unvariable

unvariable

(ʌnˈvɛərɪəbəl)
adj
archaic invariable; unchangeable or unchanging
References in periodicals archive ?
These levels were found to be significantly lower in line with our findings17 higher6 or unvariable in smokers.
Pekuah does think of retiring to a monastery, but she primarily wishes to "be fixed in some unvariable state"; and even though Nekayah dreams of starting a college for women, it is only because "of all sublunary things, knowledge was the best" (418; my emphasis).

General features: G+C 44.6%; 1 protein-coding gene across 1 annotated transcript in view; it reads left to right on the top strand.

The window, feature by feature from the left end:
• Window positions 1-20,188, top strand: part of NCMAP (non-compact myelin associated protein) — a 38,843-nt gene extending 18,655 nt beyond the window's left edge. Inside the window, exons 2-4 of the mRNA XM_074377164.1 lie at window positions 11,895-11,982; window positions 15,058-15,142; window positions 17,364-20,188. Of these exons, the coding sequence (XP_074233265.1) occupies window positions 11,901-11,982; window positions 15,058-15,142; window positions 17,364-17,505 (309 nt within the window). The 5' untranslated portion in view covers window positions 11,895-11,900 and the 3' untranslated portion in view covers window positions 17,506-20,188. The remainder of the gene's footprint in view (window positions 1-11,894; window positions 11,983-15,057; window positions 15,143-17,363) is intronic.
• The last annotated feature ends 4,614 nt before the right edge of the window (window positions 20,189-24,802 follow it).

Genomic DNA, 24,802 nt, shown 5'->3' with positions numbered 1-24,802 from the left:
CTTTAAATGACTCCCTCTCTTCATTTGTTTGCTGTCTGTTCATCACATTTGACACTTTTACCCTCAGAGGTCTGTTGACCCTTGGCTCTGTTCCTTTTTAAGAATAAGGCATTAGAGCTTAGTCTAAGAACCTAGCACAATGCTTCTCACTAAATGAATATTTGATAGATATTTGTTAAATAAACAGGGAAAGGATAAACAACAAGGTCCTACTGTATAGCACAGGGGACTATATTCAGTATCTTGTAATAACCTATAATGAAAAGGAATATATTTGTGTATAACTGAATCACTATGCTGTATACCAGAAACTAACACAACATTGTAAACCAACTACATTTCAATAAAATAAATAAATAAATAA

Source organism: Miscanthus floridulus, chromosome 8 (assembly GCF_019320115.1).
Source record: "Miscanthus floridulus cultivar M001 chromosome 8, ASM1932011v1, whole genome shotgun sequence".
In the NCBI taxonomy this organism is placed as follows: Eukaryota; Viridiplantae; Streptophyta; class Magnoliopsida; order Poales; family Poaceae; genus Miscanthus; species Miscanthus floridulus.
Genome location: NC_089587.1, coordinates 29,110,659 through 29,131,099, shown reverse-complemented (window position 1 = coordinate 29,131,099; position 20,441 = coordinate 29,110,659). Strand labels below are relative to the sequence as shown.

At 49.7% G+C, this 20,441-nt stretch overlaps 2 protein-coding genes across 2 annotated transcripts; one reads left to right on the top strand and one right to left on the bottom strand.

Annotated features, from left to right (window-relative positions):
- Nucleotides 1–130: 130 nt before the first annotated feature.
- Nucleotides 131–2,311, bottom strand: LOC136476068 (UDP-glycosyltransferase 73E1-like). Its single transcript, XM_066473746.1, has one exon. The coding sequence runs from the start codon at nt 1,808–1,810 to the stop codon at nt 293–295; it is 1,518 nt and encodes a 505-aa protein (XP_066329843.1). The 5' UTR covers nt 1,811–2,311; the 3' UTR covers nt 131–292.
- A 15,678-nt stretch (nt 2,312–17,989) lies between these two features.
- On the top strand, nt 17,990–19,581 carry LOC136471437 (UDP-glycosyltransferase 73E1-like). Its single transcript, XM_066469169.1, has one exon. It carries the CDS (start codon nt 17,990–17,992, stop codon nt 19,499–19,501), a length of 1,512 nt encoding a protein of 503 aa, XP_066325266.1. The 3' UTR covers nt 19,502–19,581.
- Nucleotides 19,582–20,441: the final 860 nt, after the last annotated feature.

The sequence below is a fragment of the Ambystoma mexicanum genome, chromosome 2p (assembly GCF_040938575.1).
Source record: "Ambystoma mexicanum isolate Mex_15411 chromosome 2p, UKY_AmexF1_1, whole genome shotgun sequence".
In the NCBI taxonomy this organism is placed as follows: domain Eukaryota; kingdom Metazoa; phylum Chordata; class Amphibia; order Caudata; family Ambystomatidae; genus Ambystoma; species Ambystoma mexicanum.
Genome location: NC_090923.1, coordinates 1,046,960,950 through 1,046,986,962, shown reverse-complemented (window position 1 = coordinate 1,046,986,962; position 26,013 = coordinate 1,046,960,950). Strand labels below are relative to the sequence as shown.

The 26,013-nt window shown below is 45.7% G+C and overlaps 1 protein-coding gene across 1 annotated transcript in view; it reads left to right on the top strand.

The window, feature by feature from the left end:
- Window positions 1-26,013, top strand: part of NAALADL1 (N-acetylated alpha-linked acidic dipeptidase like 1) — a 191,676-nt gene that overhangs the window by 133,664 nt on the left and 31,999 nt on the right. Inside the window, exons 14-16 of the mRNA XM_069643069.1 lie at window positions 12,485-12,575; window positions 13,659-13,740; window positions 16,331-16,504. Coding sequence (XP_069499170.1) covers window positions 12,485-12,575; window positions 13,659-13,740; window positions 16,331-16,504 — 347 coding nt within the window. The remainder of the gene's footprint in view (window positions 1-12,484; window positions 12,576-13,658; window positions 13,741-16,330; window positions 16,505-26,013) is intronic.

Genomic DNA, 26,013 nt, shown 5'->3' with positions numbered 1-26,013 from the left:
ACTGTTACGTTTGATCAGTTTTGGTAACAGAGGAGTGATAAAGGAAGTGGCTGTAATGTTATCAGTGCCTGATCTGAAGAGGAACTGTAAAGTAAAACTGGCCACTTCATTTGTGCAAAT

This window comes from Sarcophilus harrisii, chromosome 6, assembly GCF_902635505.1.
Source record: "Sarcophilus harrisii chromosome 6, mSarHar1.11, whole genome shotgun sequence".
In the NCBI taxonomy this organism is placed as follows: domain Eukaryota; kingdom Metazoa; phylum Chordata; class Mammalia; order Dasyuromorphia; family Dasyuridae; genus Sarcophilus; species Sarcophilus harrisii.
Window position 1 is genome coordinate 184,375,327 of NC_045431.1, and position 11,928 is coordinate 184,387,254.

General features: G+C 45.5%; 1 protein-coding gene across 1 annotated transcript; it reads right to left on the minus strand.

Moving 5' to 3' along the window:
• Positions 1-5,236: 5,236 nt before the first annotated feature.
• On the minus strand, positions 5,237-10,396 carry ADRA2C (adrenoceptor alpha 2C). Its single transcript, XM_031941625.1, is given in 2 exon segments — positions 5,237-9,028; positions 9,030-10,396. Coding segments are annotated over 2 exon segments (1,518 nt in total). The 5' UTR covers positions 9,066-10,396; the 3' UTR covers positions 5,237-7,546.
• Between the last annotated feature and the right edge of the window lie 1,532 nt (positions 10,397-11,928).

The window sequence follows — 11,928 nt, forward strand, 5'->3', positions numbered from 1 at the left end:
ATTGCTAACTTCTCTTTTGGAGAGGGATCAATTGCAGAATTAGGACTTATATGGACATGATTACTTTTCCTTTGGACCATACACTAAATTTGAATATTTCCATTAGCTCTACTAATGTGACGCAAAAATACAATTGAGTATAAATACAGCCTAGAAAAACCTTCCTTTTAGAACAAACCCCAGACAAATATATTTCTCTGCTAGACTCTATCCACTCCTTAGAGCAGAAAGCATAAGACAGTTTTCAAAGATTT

When applied to identity, essentialism refers to "the notion that individual groups have an immutable and discoverable 'essence'--a basic, unvariable, and presocial nature" (Moya, 2000, p.
The latter are considered to be unvariable nationally, but variable at international level.
But perhaps the most potent symbol is that of the ghost: 'the folk song is still there, but a ghostly voice, an unvariable possibility, an unconscious norm.
Pekuah desires to be "fixed in some unvariable state" (like the convent of St.
On the other hand, skilled workers in the distribution, public catering, and personal and domestic service sectors are likely to oppose free-market reforms, because these workers derive significant material benefits from access to goods and services that were virtually unvariable to the typical consumers.